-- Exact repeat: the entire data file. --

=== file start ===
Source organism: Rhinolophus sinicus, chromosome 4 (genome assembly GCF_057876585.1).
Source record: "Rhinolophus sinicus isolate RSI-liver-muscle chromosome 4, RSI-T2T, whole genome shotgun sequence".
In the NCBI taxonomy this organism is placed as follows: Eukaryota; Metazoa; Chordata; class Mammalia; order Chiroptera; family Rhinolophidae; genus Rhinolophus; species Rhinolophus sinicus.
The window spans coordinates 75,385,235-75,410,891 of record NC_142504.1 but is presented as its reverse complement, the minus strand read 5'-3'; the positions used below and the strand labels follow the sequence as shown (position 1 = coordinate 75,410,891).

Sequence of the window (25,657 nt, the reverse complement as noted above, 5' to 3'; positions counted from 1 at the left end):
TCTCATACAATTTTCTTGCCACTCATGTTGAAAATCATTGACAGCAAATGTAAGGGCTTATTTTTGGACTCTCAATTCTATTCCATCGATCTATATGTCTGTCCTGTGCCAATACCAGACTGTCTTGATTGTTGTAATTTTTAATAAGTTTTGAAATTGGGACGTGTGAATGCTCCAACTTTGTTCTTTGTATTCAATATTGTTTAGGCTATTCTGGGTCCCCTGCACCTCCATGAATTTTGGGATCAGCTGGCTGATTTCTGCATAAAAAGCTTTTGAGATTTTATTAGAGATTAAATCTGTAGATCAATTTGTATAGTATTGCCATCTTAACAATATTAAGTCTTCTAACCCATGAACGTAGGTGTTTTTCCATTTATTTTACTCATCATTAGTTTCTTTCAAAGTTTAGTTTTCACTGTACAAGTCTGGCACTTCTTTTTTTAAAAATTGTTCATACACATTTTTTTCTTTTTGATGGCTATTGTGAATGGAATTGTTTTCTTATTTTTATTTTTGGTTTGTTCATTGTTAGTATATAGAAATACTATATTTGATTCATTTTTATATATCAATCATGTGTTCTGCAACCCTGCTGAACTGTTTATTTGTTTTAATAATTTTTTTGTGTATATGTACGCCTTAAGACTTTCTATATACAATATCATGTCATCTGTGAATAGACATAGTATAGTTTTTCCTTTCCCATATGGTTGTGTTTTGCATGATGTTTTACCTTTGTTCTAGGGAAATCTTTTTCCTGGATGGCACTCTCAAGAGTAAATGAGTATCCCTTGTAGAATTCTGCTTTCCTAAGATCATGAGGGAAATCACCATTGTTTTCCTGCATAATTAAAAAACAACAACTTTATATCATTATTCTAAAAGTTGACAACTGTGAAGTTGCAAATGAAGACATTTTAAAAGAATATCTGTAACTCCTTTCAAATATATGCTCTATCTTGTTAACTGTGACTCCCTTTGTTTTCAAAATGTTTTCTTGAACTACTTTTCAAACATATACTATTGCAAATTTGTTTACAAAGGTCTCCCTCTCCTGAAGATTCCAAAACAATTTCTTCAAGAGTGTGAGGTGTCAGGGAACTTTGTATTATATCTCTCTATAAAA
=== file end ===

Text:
Source organism: Rhinolophus sinicus, chromosome 4 (genome assembly GCF_057876585.1).
Source record: "Rhinolophus sinicus isolate RSI-liver-muscle chromosome 4, RSI-T2T, whole genome shotgun sequence".
In the NCBI taxonomy this organism is placed as follows: Eukaryota; Metazoa; Chordata; class Mammalia; order Chiroptera; family Rhinolophidae; genus Rhinolophus; species Rhinolophus sinicus.
The window spans coordinates 75,385,235-75,410,891 of record NC_142504.1 but is presented as its reverse complement, the minus strand read 5'-3'; the positions used below and the strand labels follow the sequence as shown (position 1 = coordinate 75,410,891).

Sequence of the window (25,657 nt, the reverse complement as noted above, 5' to 3'; positions counted from 1 at the left end):
TCTCATACAATTTTCTTGCCACTCATGTTGAAAATCATTGACAGCAAATGTAAGGGCTTATTTTTGGACTCTCAATTCTATTCCATCGATCTATATGTCTGTCCTGTGCCAATACCAGACTGTCTTGATTGTTGTAATTTTTAATAAGTTTTGAAATTGGGACGTGTGAATGCTCCAACTTTGTTCTTTGTATTCAATATTGTTTAGGCTATTCTGGGTCCCCTGCACCTCCATGAATTTTGGGATCAGCTGGCTGATTTCTGCATAAAAAGCTTTTGAGATTTTATTAGAGATTAAATCTGTAGATCAATTTGTATAGTATTGCCATCTTAACAATATTAAGTCTTCTAACCCATGAACGTAGGTGTTTTTCCATTTATTTTACTCATCATTAGTTTCTTTCAAAGTTTAGTTTTCACTGTACAAGTCTGGCACTTCTTTTTTTAAAAATTGTTCATACACATTTTTTTCTTTTTGATGGCTATTGTGAATGGAATTGTTTTCTTATTTTTATTTTTGGTTTGTTCATTGTTAGTATATAGAAATACTATATTTGATTCATTTTTATATATCAATCATGTGTTCTGCAACCCTGCTGAACTGTTTATTTGTTTTAATAATTTTTTTGTGTATATGTACGCCTTAAGACTTTCTATATACAATATCATGTCATCTGTGAATAGACATAGTATAGTTTTTCCTTTCCCATATGGTTGTGTTTTGCATGATGTTTTACCTTTGTTCTAGGGAAATCTTTTTCCTGGATGGCACTCTCAAGAGTAAATGAGTATCCCTTGTAGAATTCTGCTTTCCTAAGATCATGAGGGAAATCACCATTGTTTTCCTGCATAATTAAAAAACAACAACTTTATATCATTATTCTAAAAGTTGACAACTGTGAAGTTGCAAATGAAGACATTTTAAAAGAATATCTGTAACTCCTTTCAAATATATGCTCTATCTTGTTAACTGTGACTCCCTTTGTTTTCAAAATGTTTTCTTGAACTACTTTTCAAACATATACTATTGCAAATTTGTTTACAAAGGTCTCCCTCTCCTGAAGATTCCAAAACAATTTCTTCAAGAGTGTGAGGTGTCAGGGAACTTTGTATTATATCTCTCTATAAAA